History and Traditional Use
Range and Habitat
Arugula (Eruca sativa, Brassicaceae), also known as rucola and rocket, is a weedy annual that is drought-tolerant and prefers a hot, dry climate.1,2 The name “arugula” is a modern American designation and likely derives from the Italian term “rucola.”3 The name “rocket” is more common in British English, as isroquette in France. Both rucola and roquette are diminutives of the Latin eruca, which means “caterpillar” and may refer to the fuzzy appearance of the young stems. The different names for arugula demonstrate the wide area where it grows, in a swath of the northern Mediterranean and the near east that stretches from Portugal to Afghanistan.1 It has been naturalized in northern Europe and North America.4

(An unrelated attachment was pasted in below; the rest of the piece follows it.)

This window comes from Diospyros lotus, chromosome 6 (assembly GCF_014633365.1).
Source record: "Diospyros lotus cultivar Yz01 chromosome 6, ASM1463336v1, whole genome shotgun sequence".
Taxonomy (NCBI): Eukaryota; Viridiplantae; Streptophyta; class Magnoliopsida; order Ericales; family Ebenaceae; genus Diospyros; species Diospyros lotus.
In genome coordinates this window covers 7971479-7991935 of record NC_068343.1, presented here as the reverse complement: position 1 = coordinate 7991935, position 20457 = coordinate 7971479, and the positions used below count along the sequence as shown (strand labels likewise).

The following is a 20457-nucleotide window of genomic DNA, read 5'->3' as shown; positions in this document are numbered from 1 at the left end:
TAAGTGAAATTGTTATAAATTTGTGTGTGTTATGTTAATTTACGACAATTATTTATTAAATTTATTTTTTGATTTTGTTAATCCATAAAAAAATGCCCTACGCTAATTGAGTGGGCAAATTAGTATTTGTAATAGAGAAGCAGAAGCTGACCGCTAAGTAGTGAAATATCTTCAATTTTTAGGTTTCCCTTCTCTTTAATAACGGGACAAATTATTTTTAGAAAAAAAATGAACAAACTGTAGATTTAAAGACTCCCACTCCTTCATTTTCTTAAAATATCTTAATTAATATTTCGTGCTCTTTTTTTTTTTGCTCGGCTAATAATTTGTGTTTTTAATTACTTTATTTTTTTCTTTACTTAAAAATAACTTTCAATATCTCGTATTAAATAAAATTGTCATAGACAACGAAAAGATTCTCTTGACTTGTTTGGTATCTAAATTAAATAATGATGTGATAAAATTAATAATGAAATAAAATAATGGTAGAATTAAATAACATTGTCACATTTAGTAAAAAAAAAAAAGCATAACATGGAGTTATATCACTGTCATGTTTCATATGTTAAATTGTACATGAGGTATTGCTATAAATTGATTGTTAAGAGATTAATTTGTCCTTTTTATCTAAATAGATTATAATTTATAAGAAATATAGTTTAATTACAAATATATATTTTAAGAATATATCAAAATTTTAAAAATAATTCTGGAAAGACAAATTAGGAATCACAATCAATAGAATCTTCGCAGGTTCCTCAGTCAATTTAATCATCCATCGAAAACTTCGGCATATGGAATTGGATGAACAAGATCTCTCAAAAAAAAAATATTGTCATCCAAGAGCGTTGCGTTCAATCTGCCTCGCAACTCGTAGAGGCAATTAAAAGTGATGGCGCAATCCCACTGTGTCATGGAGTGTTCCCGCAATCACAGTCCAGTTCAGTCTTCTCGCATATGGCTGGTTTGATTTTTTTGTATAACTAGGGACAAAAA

Arugula is distinguished by its upright stem, which can have four-petaled white, yellow, or purple flowers, as well as its green, aromatic, serrated leaves.5 It’s thin, narrow fruit is a pod filled with small, oil-rich seeds.1 Although it is commonly thought of as a relative of spinach or lettuce, it is actually a cruciferous vegetable of the family Brassicaceae, which includes broccoli, Brussels sprouts, kale, and cabbage.
The leaves and seeds of arugula are both edible. The leaves boast an aromatic, peppery, and slightly mustard-like flavor and are mainly consumed raw in salads. Young leaves are tenderer and have a milder flavor, while mature leaves are larger, woodier, and more bitter.4 The seeds can be pressed for oil.1
Phytochemicals and Constituents